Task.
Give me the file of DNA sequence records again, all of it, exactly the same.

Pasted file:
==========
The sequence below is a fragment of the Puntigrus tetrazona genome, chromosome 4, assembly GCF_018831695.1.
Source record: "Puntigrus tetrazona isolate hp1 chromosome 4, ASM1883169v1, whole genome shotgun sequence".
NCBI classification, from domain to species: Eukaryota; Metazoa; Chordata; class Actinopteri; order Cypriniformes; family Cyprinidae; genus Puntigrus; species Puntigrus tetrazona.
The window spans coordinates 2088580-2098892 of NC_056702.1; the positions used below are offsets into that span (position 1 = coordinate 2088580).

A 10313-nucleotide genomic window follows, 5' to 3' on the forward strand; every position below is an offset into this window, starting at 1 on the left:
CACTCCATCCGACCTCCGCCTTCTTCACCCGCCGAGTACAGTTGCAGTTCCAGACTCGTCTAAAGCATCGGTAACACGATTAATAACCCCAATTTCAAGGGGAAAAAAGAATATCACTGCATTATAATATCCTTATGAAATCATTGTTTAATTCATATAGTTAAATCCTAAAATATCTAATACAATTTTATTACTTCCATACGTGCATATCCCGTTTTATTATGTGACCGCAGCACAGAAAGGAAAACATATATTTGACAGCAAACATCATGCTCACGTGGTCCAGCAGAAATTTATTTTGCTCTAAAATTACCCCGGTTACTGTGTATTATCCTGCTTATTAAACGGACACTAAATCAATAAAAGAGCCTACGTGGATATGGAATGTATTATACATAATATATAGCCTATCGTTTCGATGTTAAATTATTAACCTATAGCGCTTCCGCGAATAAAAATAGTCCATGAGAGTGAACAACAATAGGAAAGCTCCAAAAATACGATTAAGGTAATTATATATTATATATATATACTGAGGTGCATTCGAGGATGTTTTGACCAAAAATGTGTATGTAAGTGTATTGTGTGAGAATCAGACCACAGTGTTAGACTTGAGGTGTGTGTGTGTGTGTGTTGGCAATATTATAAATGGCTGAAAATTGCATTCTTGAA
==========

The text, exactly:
The sequence below is a fragment of the Puntigrus tetrazona genome, chromosome 4, assembly GCF_018831695.1.
Source record: "Puntigrus tetrazona isolate hp1 chromosome 4, ASM1883169v1, whole genome shotgun sequence".
NCBI classification, from domain to species: Eukaryota; Metazoa; Chordata; class Actinopteri; order Cypriniformes; family Cyprinidae; genus Puntigrus; species Puntigrus tetrazona.
The window spans coordinates 2088580-2098892 of NC_056702.1; the positions used below are offsets into that span (position 1 = coordinate 2088580).

A 10313-nucleotide genomic window follows, 5' to 3' on the forward strand; every position below is an offset into this window, starting at 1 on the left:
CACTCCATCCGACCTCCGCCTTCTTCACCCGCCGAGTACAGTTGCAGTTCCAGACTCGTCTAAAGCATCGGTAACACGATTAATAACCCCAATTTCAAGGGGAAAAAAGAATATCACTGCATTATAATATCCTTATGAAATCATTGTTTAATTCATATAGTTAAATCCTAAAATATCTAATACAATTTTATTACTTCCATACGTGCATATCCCGTTTTATTATGTGACCGCAGCACAGAAAGGAAAACATATATTTGACAGCAAACATCATGCTCACGTGGTCCAGCAGAAATTTATTTTGCTCTAAAATTACCCCGGTTACTGTGTATTATCCTGCTTATTAAACGGACACTAAATCAATAAAAGAGCCTACGTGGATATGGAATGTATTATACATAATATATAGCCTATCGTTTCGATGTTAAATTATTAACCTATAGCGCTTCCGCGAATAAAAATAGTCCATGAGAGTGAACAACAATAGGAAAGCTCCAAAAATACGATTAAGGTAATTATATATTATATATATATACTGAGGTGCATTCGAGGATGTTTTGACCAAAAATGTGTATGTAAGTGTATTGTGTGAGAATCAGACCACAGTGTTAGACTTGAGGTGTGTGTGTGTGTGTGTTGGCAATATTATAAATGGCTGAAAATTGCATTCTTGAA